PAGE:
Decades of work behind black hole image
The technical feat of combining data from eight different telescopes around the world to make a single image is extraordinarily difficult, and was 10 years in the making, writes the University of Auckland's Dr JJ Eldridge
Since yesterday, a fuzzy red/yellow blob with a dark shadow has been posted around the world on all news platforms - the first ever image of a black hole. Why is this a big deal?
Well for a start, general relativity is one of the most amazing theories in physics today. Since its publication in 1915 many researchers around the world have built upon it and tested it to ever greater detail and precision. The shadow in the centre of the black hole is the latest, and arguably, simplest test.
General relativity predicts that black holes exist when the density of an object becomes so high that not even light can escape it. The shadow we see is the event horizon, in some ways it is an edge of the Universe, it is a one-way door, anything crossing it cannot return.
It is strange to think that we have studied black holes for decades, and even in 2015 detected the gravitational waves released by two merging black holes but we have never seen this edge before. And now we have. It’s an old saying but, “seeing is believing”.
It should also be noted that this result is the work of a huge number of people building up to our current understanding of these objects. While Albert Einstein created General Relativity, it was Karl Schwarzschild who used it to mathematically describe the most basic type of non-rotating black hole.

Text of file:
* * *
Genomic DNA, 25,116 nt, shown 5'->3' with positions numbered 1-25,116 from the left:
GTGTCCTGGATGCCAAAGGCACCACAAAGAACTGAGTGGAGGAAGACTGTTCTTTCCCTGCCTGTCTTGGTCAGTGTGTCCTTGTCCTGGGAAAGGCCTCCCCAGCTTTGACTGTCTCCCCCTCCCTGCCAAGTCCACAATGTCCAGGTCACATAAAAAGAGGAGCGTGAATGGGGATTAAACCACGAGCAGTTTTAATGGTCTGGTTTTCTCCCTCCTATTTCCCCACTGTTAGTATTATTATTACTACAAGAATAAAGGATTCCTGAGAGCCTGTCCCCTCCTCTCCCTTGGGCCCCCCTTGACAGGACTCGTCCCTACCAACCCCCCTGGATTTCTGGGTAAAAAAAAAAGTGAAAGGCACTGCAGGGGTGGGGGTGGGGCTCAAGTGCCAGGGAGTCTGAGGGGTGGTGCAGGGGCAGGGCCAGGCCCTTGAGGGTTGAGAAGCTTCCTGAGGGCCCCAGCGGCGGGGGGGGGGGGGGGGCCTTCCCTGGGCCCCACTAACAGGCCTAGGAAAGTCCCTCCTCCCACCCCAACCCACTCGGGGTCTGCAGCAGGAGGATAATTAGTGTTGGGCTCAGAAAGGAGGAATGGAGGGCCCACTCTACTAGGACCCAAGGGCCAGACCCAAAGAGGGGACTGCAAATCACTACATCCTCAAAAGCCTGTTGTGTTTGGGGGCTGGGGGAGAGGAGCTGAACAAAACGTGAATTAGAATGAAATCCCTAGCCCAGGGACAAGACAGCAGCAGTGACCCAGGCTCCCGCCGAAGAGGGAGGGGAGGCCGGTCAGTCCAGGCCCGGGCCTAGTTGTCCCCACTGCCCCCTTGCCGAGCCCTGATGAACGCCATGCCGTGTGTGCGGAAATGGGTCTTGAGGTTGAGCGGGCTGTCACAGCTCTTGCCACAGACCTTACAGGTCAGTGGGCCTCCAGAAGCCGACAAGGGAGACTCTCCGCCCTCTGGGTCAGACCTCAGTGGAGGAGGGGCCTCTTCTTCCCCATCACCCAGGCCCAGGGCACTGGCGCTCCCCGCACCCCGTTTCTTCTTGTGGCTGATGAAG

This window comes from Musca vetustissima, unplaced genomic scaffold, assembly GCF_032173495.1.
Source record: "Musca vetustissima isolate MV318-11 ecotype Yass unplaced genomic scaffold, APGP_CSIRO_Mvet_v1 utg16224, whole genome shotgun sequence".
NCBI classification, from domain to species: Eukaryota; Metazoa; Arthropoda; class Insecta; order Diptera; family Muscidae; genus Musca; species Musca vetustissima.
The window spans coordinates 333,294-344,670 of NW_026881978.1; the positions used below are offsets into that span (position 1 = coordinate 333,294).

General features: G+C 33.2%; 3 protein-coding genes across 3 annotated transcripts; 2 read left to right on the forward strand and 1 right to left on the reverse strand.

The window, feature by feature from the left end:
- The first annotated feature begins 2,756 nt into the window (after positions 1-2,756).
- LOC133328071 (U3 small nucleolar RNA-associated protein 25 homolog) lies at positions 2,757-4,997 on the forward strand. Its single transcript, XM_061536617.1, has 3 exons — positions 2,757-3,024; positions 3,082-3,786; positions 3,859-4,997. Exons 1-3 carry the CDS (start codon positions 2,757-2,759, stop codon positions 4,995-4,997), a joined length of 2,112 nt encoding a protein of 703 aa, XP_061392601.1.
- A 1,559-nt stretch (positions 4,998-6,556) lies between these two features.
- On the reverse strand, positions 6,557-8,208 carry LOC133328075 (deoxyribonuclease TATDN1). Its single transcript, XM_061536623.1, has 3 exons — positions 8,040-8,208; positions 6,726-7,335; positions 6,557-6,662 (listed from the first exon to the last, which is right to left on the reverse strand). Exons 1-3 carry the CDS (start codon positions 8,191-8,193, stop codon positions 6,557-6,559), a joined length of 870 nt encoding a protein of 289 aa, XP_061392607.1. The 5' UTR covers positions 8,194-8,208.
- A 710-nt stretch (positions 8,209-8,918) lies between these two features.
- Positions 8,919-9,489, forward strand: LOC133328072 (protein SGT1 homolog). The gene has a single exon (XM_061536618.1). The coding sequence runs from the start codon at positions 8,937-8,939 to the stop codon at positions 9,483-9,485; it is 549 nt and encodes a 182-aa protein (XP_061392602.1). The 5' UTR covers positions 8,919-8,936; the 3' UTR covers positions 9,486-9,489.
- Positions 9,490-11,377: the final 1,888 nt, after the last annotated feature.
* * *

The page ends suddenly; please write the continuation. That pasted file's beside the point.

However, this black hole in M87 is a rotating black hole, the mathematical description of which is fiendishly complex. It was New Zealander Roy Kerr who created the Kerr metric, the severely warped spacetime around such a black hole.
And then what might these black holes look like? These initial calculations were made by researcher Jean-Pierre Luminet some 40 years ago. They bear a strong resemblance to the images we saw today.
At the same time, the technical feat of combining data from eight different telescopes around the world to synthesise a single image is extraordinarily difficult. It required a huge team of over 200 people from 20 different countries to come together, work together and form the Event Horizon Telescope.
But it’s funny to think, out of all these large number of people, over so many years it still came down to a single person pushing “run” on their code to combine the data. While there were several teams who made versions of the images, the most widely publicised has been Assistant Professor Katie Bouman who made the first images.
For me, it’s the human story of so much effort, over so many years to make a simple test to look at a black hole for the first time that is so amazing. However, the scale of this black hole is almost as exciting – and it is because it’s such a monster that we are able to see it.
It is 6.5 billion times the mass of our Sun, it is 100 billion kilometres wide, almost the same distance as Voyager has travelled and it is 53 million light-years away at the core of a galaxy called M87.
Of course, now we have many more questions that we could ask… and that is also what is exciting – where this new observation and technique will lead next.
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